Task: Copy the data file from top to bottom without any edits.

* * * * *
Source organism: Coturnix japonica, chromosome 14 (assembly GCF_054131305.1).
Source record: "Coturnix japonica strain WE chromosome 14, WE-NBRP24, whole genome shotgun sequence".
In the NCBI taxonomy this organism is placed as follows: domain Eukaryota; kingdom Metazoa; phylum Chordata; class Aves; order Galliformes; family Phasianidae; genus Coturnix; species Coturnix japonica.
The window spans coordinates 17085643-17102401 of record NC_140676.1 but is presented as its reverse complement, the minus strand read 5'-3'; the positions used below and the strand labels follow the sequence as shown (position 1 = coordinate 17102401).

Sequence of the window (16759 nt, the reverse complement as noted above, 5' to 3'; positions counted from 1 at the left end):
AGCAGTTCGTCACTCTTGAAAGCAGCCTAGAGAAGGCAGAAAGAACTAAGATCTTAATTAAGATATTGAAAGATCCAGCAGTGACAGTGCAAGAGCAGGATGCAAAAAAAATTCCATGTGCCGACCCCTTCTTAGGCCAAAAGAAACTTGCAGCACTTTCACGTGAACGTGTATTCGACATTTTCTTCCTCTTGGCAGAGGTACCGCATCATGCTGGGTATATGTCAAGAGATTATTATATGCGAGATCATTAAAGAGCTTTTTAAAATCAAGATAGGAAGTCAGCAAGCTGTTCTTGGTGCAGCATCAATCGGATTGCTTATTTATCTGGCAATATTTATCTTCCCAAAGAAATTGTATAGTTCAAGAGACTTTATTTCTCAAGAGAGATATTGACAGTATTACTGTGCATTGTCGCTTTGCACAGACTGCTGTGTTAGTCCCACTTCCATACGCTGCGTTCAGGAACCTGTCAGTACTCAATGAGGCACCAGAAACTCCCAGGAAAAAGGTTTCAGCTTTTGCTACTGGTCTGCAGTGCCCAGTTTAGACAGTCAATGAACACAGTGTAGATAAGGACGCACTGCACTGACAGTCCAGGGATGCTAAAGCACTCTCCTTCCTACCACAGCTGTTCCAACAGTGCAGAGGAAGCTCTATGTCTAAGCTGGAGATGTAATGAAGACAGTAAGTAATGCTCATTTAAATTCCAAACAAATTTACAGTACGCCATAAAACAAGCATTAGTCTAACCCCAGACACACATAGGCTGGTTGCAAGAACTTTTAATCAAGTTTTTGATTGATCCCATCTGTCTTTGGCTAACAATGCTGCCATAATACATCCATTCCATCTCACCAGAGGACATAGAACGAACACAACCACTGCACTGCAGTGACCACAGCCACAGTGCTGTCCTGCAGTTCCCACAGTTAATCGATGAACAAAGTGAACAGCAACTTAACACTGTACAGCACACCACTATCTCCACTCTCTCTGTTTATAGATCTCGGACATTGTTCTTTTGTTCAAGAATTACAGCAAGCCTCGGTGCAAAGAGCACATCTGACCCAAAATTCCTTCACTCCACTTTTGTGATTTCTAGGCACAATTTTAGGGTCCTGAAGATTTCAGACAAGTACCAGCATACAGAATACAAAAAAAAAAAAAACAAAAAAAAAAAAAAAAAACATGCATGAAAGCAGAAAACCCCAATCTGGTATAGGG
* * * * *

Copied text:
Source organism: Coturnix japonica, chromosome 14 (assembly GCF_054131305.1).
Source record: "Coturnix japonica strain WE chromosome 14, WE-NBRP24, whole genome shotgun sequence".
In the NCBI taxonomy this organism is placed as follows: domain Eukaryota; kingdom Metazoa; phylum Chordata; class Aves; order Galliformes; family Phasianidae; genus Coturnix; species Coturnix japonica.
The window spans coordinates 17085643-17102401 of record NC_140676.1 but is presented as its reverse complement, the minus strand read 5'-3'; the positions used below and the strand labels follow the sequence as shown (position 1 = coordinate 17102401).

Sequence of the window (16759 nt, the reverse complement as noted above, 5' to 3'; positions counted from 1 at the left end):
AGCAGTTCGTCACTCTTGAAAGCAGCCTAGAGAAGGCAGAAAGAACTAAGATCTTAATTAAGATATTGAAAGATCCAGCAGTGACAGTGCAAGAGCAGGATGCAAAAAAAATTCCATGTGCCGACCCCTTCTTAGGCCAAAAGAAACTTGCAGCACTTTCACGTGAACGTGTATTCGACATTTTCTTCCTCTTGGCAGAGGTACCGCATCATGCTGGGTATATGTCAAGAGATTATTATATGCGAGATCATTAAAGAGCTTTTTAAAATCAAGATAGGAAGTCAGCAAGCTGTTCTTGGTGCAGCATCAATCGGATTGCTTATTTATCTGGCAATATTTATCTTCCCAAAGAAATTGTATAGTTCAAGAGACTTTATTTCTCAAGAGAGATATTGACAGTATTACTGTGCATTGTCGCTTTGCACAGACTGCTGTGTTAGTCCCACTTCCATACGCTGCGTTCAGGAACCTGTCAGTACTCAATGAGGCACCAGAAACTCCCAGGAAAAAGGTTTCAGCTTTTGCTACTGGTCTGCAGTGCCCAGTTTAGACAGTCAATGAACACAGTGTAGATAAGGACGCACTGCACTGACAGTCCAGGGATGCTAAAGCACTCTCCTTCCTACCACAGCTGTTCCAACAGTGCAGAGGAAGCTCTATGTCTAAGCTGGAGATGTAATGAAGACAGTAAGTAATGCTCATTTAAATTCCAAACAAATTTACAGTACGCCATAAAACAAGCATTAGTCTAACCCCAGACACACATAGGCTGGTTGCAAGAACTTTTAATCAAGTTTTTGATTGATCCCATCTGTCTTTGGCTAACAATGCTGCCATAATACATCCATTCCATCTCACCAGAGGACATAGAACGAACACAACCACTGCACTGCAGTGACCACAGCCACAGTGCTGTCCTGCAGTTCCCACAGTTAATCGATGAACAAAGTGAACAGCAACTTAACACTGTACAGCACACCACTATCTCCACTCTCTCTGTTTATAGATCTCGGACATTGTTCTTTTGTTCAAGAATTACAGCAAGCCTCGGTGCAAAGAGCACATCTGACCCAAAATTCCTTCACTCCACTTTTGTGATTTCTAGGCACAATTTTAGGGTCCTGAAGATTTCAGACAAGTACCAGCATACAGAATACAAAAAAAAAAAAAACAAAAAAAAAAAAAAAAAACATGCATGAAAGCAGAAAACCCCAATCTGGTATAGGG